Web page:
Biologists have found a strain of duckweed that can effectively purify polluted water and transform nitric oxide into biological fertilizer, a researcher told Xinhua on Wednesday.
A research team lead by Zhao Hai, with the Chengdu Institute of Biology under the Chinese Academy of Sciences, identified the duckweed species from more than 800 samples collected across the world in nine years.
Should this duckweed be planted in just 1 percent of China's lakes and ponds, it could generate 1.72 million tons of ethanol annually, worth 10.3 billion yuan (1.68 billion U.S. dollars). Meanwhile, it can reduce emissions of carbon dioxide by 10 million tons, said Zhao.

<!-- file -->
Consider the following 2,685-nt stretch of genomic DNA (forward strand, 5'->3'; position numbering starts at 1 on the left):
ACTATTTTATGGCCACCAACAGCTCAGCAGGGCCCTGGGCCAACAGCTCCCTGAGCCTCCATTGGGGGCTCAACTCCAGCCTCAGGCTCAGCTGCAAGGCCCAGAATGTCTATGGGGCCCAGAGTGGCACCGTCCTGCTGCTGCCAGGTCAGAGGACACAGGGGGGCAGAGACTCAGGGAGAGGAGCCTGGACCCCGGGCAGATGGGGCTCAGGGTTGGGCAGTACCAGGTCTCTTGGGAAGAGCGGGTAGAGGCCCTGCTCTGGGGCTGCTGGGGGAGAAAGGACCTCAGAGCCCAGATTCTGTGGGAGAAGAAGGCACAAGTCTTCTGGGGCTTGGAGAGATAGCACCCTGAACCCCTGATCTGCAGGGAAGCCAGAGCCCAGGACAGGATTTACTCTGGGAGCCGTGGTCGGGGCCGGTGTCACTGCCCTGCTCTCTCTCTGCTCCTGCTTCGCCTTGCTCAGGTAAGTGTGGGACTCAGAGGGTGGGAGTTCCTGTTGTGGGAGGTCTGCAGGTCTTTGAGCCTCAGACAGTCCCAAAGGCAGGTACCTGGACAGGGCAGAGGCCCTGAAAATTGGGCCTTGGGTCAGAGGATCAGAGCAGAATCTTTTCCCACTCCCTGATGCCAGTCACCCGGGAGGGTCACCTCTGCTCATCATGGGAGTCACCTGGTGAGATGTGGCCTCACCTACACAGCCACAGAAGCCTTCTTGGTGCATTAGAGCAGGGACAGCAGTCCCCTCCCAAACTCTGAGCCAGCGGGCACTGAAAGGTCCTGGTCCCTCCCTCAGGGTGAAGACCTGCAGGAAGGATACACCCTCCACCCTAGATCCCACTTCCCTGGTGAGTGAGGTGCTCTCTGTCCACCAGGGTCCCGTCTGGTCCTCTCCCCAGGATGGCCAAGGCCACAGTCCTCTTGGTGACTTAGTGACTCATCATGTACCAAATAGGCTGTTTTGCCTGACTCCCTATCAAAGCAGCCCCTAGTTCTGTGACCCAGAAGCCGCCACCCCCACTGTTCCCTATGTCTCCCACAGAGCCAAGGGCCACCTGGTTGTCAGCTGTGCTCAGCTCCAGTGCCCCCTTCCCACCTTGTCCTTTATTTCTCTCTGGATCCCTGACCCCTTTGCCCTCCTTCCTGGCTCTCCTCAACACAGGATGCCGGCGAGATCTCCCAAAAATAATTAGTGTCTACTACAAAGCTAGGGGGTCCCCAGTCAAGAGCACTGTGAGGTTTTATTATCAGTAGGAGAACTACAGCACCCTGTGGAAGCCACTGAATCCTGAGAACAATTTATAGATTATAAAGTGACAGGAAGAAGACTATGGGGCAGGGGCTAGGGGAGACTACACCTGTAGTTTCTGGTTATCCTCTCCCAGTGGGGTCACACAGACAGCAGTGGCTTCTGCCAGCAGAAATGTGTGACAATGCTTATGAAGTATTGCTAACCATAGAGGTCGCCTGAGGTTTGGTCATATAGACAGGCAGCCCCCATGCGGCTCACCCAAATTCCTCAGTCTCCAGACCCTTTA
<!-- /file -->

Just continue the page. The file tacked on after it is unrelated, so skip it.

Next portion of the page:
More than 70 percent of China's rivers and lakes are polluted and reducing aquatic nitric oxide content would go some way to addressing this, he said.
Duckweed, the smallest aquatic flowering plant in the world, absorbs a high level of nitric and phosphide and is quite effective in dealing with heavy metal pollution, said Zhao.
After six days of duckweed treatment, wastewater passes the top level pollutant discharge standard, he said.
The team has applied for a national invention patent for the duckweed system.